Ostensibly, Lil Yachty is a pioneer of teen self-expression. This is despite the fact that Yachty’s depictions of adolescence and his embodiment of such, are generic contrivance. I will pay you $1 million to cite just one distinct instance of Yachty’s teen angst, or whatever, that isn’t just some plug-and-play bullshit. Meanwhile, I will pay Lil Yachty $1 trillion to make a song — just one song — that is one-tenth as good or interesting or authentic to adolescent mood as Lil Uzi Vert’s fatalist screed, “XO TOUR Llif3.”

Most pop music is generic. SoundCloud is a wasteland of genre clichés. But most pop music doesn’t ask me to hail cat-rhymes-with-hat Top 40 musicians as idiot savants. Lil Yachty’s music asks me to pretend that I’m dumber than I am. It asks me to be in on a joke that’s not particularly funny or interesting. Hard pass.

I hate his music in general. We should talk about Yachty’s album in particular, though, since it’s his first proper commercial release, and so the stakes for this kid — who has otherwise made his name on a song here, a feature there — are new. What do you make of Teenage Emotions?

Peters: It’s about as scattershot and goofy and earnest and heartwarming as the cover art suggests, which is to say very. He tumbles headlong into novel, awkward feelings — as teens do — without having the faintest clue what any of them could really mean. Some of the words he uses to talk about them sound borrowed from the conversations of older people. On “Say My Name,” he searches for love, like, real love, you know, the kind that’d still be there even if you weren’t making Target bank. “Better” is similarly obvious: “I love you ’cause you be making me better, you make me feel so much better.” It’s clumsy and funny (even when it could be serious). And juuust endearing enough to grant him partial credit on emotional intelligence. Like Goldie Hawn in The First Wives Club, but without the pinot grigio because Yachty doesn’t drink. (Get off me I’ve got weird references for days.)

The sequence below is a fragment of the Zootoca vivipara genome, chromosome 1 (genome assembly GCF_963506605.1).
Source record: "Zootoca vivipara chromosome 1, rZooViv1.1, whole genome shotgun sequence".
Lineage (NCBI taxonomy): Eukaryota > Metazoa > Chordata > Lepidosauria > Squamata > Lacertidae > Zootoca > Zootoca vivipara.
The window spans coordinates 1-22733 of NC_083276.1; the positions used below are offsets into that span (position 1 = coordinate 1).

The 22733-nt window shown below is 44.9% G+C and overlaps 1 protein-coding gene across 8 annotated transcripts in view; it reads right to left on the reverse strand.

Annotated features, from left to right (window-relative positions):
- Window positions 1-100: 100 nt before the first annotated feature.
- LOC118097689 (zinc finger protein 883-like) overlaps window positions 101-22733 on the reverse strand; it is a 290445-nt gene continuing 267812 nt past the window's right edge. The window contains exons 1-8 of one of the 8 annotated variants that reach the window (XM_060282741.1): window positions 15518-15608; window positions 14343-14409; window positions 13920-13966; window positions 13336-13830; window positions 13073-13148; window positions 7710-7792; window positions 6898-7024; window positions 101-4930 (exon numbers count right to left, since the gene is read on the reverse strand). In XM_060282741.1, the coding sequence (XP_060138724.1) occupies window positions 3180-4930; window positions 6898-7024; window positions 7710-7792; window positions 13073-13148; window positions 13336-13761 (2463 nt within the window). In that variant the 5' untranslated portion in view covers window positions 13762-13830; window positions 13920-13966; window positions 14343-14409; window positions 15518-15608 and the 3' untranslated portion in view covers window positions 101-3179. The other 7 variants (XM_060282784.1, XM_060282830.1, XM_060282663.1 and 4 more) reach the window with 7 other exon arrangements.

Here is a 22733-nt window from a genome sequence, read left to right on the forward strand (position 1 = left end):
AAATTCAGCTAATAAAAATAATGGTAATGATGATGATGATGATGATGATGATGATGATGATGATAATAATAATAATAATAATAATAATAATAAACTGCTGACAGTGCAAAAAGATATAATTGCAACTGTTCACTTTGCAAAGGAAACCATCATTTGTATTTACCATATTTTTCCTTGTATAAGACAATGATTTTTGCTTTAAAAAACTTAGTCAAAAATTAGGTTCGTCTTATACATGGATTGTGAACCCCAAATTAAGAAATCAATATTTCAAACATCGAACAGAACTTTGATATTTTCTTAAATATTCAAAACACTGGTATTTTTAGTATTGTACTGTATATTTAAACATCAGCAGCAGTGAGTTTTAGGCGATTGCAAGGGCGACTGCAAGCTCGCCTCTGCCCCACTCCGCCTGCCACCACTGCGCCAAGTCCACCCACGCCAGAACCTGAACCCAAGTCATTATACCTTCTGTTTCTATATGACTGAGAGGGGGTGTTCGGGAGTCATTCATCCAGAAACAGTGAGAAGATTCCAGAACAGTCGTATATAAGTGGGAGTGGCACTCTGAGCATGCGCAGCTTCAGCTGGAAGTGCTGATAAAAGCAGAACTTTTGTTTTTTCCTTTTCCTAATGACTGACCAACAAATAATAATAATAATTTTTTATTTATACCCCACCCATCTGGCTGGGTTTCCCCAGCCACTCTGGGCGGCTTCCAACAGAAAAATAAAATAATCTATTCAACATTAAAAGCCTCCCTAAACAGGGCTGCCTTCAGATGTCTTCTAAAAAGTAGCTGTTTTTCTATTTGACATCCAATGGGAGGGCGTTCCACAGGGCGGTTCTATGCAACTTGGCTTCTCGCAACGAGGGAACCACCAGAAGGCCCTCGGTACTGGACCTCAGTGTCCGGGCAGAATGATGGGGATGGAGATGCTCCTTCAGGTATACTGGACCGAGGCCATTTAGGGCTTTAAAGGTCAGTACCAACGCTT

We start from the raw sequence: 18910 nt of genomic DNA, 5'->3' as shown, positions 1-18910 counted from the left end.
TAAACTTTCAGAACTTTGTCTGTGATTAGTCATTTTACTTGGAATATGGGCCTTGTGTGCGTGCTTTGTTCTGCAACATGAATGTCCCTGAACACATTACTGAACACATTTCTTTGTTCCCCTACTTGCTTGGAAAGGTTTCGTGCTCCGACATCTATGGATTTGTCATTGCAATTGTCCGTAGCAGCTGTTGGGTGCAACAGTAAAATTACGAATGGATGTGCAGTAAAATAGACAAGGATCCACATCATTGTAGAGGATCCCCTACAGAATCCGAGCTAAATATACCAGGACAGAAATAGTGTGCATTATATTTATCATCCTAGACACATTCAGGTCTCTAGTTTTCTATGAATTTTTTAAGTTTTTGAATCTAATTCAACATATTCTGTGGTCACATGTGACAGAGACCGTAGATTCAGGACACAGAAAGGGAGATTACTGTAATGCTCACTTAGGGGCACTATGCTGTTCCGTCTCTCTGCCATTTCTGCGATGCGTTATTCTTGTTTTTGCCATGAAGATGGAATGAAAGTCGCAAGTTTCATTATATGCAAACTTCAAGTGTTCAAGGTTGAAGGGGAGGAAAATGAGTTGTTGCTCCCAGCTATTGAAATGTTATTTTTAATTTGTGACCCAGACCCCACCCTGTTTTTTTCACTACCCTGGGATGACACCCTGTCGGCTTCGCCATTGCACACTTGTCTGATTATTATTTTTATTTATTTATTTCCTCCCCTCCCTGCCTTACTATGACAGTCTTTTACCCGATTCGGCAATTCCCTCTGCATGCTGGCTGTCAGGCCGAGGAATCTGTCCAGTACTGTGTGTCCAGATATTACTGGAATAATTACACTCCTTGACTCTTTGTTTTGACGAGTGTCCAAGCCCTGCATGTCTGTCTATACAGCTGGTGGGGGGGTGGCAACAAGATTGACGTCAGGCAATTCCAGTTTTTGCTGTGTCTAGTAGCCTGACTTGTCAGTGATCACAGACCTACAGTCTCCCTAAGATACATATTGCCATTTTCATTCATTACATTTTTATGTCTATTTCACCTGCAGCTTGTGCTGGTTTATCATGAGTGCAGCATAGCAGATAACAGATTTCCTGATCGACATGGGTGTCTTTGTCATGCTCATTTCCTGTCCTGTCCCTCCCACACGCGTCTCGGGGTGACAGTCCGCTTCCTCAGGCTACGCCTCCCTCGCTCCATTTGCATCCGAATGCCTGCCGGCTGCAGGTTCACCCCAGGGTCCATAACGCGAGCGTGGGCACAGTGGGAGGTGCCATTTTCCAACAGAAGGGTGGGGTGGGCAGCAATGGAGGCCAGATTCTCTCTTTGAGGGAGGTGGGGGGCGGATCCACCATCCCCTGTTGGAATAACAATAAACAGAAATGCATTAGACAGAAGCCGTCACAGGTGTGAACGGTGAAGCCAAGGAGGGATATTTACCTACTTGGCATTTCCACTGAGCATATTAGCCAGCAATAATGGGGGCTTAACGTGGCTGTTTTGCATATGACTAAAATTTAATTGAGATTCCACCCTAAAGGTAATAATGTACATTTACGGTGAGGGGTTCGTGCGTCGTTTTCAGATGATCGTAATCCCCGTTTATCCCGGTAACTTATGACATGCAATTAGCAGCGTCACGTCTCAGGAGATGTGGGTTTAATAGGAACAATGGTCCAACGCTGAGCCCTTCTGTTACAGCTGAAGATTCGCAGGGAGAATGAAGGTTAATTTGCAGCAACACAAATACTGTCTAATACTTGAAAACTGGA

Of course, that goes for the bleeding-heart stuff like his adorable ode to “Momma” on the outro, or the we’re streaking through the quad stuff like “Forever Young.” Which, it’s crazy how this is now the only song ever in all of recorded human history titled “Forever Young,” isn’t it? Almost as crazy as how Kanye just sort of saw Mr. Hudson through a pub window in London and decided he had to have him.

I will say Teenage Emotions isn’t hauling you onboard if you’re still drowning in pretenses. At 19 tracks it’s too long, and there’s a lot of wailing.

But while graceless Auto-Tuned professions are kind of part and parcel of his brand of music, if you want rapping, there’s that too. He holds his own on “Peek a Boo” as well as any other rapper that was not as good as Offset this year. On “X Men” he says you, Charity, one of his haters, are “stinky and dirty like farts,” and I believe him. I am upset, however, that “Other Shit (Interlude)” now makes two rappers who failed to deliver anything satisfying over that oddly addicting Fruity Loops preset-ass beat.

Speaking of Fruity Loops, you’re right. I forgot about Soulja Boy.

I cannot believe I forgot about Soulja Boy.

To be totally fair to myself though, recently DeAndre has been spending a lot of his time failing to prove he’s stamped while also beefing with Bhris Brown over whose fame is most fleeting.

Soulja Boy was nonsense, and Yachty is NoNsEnSe.

Charity: Lil Yachty, the personal brand, could stand to learn a thing or two from Soulja Boy, who spun his own intergenerational rap riff with Ice-T into comedy gold. The best Yachty could do was mumble through his feud with Soulja Boy earlier this year, which Soulja Boy lost only due to that deus ex machina intervention from Breezy.